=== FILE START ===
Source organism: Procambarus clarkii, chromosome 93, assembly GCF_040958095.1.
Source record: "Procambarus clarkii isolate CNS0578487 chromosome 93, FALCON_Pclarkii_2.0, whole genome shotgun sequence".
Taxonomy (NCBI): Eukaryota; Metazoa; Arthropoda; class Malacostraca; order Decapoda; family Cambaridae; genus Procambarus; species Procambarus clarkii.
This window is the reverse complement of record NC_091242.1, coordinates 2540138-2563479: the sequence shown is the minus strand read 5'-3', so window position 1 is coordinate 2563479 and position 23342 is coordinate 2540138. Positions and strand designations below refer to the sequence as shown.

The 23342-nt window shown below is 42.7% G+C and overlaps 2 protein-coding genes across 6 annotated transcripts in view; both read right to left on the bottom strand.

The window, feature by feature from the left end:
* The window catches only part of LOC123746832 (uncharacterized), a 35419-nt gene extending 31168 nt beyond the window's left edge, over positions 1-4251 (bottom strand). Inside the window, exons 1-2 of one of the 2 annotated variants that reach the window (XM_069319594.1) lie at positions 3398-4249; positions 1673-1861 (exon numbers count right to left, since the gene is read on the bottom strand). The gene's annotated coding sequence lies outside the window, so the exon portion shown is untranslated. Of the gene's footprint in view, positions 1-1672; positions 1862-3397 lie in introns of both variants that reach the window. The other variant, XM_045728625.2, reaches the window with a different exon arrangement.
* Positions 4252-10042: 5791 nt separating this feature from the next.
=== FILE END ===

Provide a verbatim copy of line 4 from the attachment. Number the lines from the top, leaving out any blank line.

This window is the reverse complement of record NC_091242.1, coordinates 2540138-2563479: the sequence shown is the minus strand read 5'-3', so window position 1 is coordinate 2563479 and position 23342 is coordinate 2540138. Positions and strand designations below refer to the sequence as shown.